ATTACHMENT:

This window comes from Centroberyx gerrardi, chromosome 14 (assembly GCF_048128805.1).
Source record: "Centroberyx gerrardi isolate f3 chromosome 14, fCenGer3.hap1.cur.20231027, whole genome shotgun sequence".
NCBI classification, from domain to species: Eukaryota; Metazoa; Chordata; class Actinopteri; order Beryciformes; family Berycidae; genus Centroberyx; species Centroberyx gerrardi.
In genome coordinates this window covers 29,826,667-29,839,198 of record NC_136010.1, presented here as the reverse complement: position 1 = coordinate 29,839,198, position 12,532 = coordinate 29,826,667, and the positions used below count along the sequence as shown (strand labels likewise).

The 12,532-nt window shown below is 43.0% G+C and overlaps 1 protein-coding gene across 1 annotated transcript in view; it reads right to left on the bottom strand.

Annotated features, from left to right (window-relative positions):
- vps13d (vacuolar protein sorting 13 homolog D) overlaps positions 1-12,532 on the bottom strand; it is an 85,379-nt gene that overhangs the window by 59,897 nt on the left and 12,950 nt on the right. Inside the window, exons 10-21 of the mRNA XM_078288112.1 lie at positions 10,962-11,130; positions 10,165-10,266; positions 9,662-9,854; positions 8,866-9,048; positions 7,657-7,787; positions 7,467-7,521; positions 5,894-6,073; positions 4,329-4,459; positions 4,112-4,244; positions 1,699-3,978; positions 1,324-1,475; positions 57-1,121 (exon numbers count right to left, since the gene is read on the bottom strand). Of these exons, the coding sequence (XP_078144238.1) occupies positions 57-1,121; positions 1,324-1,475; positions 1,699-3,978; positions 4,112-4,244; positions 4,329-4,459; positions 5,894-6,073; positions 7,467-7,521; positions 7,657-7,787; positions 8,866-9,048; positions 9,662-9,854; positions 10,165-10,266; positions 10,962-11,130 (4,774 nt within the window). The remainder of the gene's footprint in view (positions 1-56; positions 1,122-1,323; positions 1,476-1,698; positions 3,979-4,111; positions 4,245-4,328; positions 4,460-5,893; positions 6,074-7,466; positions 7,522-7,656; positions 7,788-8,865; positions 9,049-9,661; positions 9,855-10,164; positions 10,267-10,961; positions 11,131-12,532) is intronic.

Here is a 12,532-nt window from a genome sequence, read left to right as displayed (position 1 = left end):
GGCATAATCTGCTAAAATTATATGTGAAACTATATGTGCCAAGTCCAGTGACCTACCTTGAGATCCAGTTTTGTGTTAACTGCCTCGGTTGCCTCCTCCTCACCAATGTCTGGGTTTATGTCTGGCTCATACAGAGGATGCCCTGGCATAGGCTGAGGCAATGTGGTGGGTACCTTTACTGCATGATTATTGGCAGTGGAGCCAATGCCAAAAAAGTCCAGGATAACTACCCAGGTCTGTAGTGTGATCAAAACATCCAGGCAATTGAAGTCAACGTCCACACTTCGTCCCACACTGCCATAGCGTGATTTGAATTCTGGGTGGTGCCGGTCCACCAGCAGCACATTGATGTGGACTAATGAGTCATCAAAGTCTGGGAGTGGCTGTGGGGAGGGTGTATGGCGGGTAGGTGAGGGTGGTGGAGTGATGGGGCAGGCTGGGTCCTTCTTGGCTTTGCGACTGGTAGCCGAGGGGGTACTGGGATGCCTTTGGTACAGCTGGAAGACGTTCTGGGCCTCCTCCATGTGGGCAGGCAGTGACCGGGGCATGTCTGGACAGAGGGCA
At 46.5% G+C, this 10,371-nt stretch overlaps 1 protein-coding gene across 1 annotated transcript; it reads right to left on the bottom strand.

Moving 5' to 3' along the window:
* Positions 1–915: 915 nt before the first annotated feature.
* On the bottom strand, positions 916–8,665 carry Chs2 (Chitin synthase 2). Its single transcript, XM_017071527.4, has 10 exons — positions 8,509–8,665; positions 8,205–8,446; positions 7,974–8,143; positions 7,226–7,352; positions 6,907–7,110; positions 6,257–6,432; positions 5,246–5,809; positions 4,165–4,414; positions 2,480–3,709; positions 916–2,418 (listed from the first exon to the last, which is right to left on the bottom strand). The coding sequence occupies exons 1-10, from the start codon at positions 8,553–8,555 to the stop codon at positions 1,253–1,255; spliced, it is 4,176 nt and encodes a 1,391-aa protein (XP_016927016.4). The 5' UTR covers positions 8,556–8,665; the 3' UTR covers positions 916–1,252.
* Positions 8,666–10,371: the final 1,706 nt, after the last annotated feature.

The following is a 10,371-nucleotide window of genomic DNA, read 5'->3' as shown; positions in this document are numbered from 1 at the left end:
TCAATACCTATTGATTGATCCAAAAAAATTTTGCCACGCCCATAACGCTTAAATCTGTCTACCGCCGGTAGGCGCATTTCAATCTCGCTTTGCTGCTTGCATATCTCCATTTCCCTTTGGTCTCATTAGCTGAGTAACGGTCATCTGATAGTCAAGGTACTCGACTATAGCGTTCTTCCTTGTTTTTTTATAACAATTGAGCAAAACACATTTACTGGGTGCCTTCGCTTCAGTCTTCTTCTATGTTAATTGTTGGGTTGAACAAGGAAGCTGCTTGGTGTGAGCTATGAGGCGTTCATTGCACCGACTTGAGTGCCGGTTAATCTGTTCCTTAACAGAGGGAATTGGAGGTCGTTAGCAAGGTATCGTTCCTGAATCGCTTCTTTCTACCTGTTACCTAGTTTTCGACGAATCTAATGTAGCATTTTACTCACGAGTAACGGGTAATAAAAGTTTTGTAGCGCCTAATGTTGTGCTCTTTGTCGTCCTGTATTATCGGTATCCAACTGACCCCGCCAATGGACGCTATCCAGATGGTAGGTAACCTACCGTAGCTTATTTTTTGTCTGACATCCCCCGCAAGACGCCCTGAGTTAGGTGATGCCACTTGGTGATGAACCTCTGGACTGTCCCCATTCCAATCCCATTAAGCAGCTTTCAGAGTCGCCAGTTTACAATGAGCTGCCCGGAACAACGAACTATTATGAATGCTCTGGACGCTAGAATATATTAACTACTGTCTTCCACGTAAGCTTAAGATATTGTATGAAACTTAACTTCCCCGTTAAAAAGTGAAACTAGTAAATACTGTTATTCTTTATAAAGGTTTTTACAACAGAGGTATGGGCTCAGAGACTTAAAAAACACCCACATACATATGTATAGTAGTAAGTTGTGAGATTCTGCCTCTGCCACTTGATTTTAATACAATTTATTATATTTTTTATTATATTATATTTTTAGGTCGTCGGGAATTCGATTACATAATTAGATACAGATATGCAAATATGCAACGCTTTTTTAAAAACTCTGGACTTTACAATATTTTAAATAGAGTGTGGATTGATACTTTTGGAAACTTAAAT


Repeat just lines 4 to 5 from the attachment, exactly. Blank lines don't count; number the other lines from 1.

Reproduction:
In genome coordinates this window covers 29,826,667-29,839,198 of record NC_136010.1, presented here as the reverse complement: position 1 = coordinate 29,839,198, position 12,532 = coordinate 29,826,667, and the positions used below count along the sequence as shown (strand labels likewise).

The 12,532-nt window shown below is 43.0% G+C and overlaps 1 protein-coding gene across 1 annotated transcript in view; it reads right to left on the bottom strand.